Chicken pox and Herpes Zoster (Shingles)
 

Inhalation of airborne respiratory droplets from an infected host
CHICKEN POX Is highly contagious disease caused by herpes virus varicella, characterized by vesicular eruptions on the skin and mucous membranes usually with mild constitutional manifestations

Determination of V-Z virus Determination of V-Z virus

Incubation Period:

though Complement Fixation Test through Electron days with a mean From10-21 Microscopic

examination week. of 14 days or 2of vesicular fluid
Medical Management Clinical Manifestation  Zoverax 500mg/tablet, 1 tab 2x a

The virus infects the conjunctivae or the mucosa of the upper respiratory tract

Viral proliferation

Viral replication
Synonyms and Keywords

Secondary viremia (14-16 days post infection.) varicella, shingles, herpes zoster, varicellazoster virus, VZV, chicken pox, chickenpox, skin rashes in children, chickenpox vaccine,
Chickenpox is usually acquired by the inhalation of airborne respiratory droplets from an infected host. The highly contagious nature of VZV explains the epidemics of

chickenpox in pregnancy, neonatal VZV

infection, VZV that spread globulin, treatment of who is immune through schools as one child chickenpox chickenpox quickly spreads the virus to many classmates. High infected
viral titers are found in the characteristic vesicles of

are mild and consist of fever and a day for Oral acyclovir 800 mg 3x malaise 2. Rash five days must also be given  Oral antihistamine can be taken to  Start from trunk and symptomatic pruritus other parts of then spread to  Calamine lotion will ease itchiness the body  Salicylates must not be given  In bigger children, the  Antipyretics for fever. lesions may be more widespread and severe Nursing Management:  Rapid progressions so 1. Prevention of secondary that transitions is completed infection of the skin lesions in 6-8 hours through hygienic care of the  All stages are present patient simultaneously before all are 2. Attention should be given to covered scabs
nasopharyngeal discharges and disinfection of cloths and linen by

day for seven days must be 1. Prodromal symptoms administered

Causative Agent: viral transmission may also occur through chickenpox; thus, “varicella”contact with these vesicles, although the risk is lower. direct virus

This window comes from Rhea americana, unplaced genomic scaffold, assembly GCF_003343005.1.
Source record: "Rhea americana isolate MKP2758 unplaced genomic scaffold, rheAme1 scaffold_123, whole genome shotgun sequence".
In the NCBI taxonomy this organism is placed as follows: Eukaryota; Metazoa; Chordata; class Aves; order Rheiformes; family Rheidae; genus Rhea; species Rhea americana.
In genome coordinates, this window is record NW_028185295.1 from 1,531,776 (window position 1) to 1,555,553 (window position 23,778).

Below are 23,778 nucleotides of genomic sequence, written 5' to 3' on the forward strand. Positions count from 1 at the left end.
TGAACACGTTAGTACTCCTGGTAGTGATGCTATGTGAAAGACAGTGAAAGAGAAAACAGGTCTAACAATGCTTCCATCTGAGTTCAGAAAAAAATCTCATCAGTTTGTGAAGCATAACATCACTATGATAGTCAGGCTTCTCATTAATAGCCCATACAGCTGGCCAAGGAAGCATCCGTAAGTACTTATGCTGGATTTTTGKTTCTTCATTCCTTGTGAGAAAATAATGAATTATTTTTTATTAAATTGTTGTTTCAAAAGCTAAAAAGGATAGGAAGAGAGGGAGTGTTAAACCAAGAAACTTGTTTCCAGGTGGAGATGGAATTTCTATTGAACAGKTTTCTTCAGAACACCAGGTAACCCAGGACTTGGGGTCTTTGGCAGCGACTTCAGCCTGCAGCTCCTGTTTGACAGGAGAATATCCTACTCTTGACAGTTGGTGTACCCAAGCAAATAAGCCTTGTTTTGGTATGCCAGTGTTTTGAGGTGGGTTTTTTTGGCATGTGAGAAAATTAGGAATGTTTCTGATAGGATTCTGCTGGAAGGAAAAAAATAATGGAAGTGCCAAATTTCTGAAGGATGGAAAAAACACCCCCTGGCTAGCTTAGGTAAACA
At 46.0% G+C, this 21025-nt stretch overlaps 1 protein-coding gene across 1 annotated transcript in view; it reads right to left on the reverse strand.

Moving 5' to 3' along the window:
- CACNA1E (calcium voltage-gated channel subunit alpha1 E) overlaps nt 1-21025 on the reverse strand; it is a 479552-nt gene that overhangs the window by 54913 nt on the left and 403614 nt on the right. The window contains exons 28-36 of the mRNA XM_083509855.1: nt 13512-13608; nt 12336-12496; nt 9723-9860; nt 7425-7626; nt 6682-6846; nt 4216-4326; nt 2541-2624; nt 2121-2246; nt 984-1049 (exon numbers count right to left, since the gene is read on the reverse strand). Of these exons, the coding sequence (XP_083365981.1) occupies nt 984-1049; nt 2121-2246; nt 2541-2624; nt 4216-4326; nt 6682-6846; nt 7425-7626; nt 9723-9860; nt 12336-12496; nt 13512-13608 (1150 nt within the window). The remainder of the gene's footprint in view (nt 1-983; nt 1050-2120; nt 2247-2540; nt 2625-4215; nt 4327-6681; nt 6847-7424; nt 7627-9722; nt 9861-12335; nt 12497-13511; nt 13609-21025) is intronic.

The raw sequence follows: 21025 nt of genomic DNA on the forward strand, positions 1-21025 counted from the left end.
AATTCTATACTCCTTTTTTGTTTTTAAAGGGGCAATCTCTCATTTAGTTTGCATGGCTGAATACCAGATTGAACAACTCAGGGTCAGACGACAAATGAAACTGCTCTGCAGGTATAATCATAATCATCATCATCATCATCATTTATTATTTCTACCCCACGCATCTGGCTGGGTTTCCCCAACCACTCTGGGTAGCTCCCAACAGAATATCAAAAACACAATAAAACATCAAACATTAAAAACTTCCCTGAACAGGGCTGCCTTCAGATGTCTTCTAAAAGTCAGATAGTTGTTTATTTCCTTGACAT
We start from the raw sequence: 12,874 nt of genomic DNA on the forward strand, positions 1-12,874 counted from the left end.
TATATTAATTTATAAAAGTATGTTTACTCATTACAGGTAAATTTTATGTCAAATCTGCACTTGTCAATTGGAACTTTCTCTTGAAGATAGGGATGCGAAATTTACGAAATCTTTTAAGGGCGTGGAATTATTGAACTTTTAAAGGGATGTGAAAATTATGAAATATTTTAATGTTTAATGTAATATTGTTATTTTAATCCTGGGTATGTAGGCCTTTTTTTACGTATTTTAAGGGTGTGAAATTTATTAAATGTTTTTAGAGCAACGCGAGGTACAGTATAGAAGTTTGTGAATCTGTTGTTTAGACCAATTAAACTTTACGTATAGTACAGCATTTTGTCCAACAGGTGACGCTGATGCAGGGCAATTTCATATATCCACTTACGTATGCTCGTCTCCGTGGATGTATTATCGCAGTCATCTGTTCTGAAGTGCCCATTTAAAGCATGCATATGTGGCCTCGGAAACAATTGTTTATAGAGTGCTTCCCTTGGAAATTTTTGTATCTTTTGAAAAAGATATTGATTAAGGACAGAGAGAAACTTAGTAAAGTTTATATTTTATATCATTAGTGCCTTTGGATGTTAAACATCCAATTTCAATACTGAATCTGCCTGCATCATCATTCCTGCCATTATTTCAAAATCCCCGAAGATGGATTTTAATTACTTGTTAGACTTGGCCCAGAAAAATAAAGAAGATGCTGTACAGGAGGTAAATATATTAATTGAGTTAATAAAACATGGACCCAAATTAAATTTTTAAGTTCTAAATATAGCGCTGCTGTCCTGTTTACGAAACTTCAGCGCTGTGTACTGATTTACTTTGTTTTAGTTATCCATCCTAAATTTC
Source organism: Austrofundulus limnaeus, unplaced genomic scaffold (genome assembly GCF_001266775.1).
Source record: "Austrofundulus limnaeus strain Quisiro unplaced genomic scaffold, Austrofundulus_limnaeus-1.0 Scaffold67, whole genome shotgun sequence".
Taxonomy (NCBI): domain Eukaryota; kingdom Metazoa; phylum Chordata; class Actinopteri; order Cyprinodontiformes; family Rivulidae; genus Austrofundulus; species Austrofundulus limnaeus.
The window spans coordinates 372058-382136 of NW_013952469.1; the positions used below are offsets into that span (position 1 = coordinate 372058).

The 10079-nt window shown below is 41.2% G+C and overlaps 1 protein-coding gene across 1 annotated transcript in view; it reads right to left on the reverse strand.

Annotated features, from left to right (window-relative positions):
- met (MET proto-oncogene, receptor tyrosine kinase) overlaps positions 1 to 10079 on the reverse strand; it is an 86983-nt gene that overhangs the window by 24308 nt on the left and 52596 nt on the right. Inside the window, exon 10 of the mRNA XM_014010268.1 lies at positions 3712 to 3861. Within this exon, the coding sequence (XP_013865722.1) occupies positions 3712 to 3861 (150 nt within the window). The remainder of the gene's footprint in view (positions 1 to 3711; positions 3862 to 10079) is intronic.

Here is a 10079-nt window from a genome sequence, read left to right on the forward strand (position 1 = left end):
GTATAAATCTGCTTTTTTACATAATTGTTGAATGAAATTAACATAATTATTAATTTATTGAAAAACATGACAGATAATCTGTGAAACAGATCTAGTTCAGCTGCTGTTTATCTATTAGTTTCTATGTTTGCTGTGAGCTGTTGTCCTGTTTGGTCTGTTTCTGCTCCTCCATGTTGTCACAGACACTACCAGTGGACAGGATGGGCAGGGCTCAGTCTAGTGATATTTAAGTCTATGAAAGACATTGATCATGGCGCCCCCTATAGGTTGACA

After transmission Mode of initial inhalation of contaminated respiratory droplets, the virus infects the conjunctivae or the mucosae of the upper

1. Direct Contact – with patient who sheds nodes of the upper respiratory tract 2-4 days after initial the virus from vesicles 2. Indirect Contact – through articles fresh

respiratory tract. Viral proliferation occurs in regional lymph

Complications: sunlight or boiling  Secondary infection of the 3. Cut fingernails short and wash lesions – furuncles, cellulites, skin hands more often in order to abscess, erysipelas minimize bacterial infections; may  Meningoencephalitis be introduced by scratching  Pneumonia 4. Calamine lotion over rashes  Sepsis
5. Antipyretics for fever 6. Isolation of patient; cannot be confined in general hospital; isolated until all lesions have become encrusted.

infection and is followed by primary viremia on postinfection days 4-6. A second round of viral replication occurs in the body's internal organs, most notably the liver and the spleen,

3. Airborne – or spread by droplet infection

followed by a secondary viremia 14-16 days postinfection. This secondary viremia is characterized by diffuse viral invasion of capillary endothelial cells and the epidermis. VZV infection of cells of the malpighian layer produces both intercellular edema and intracellular edema, resulting in the characteristic vesicle.

soiled by discharges of infected persons

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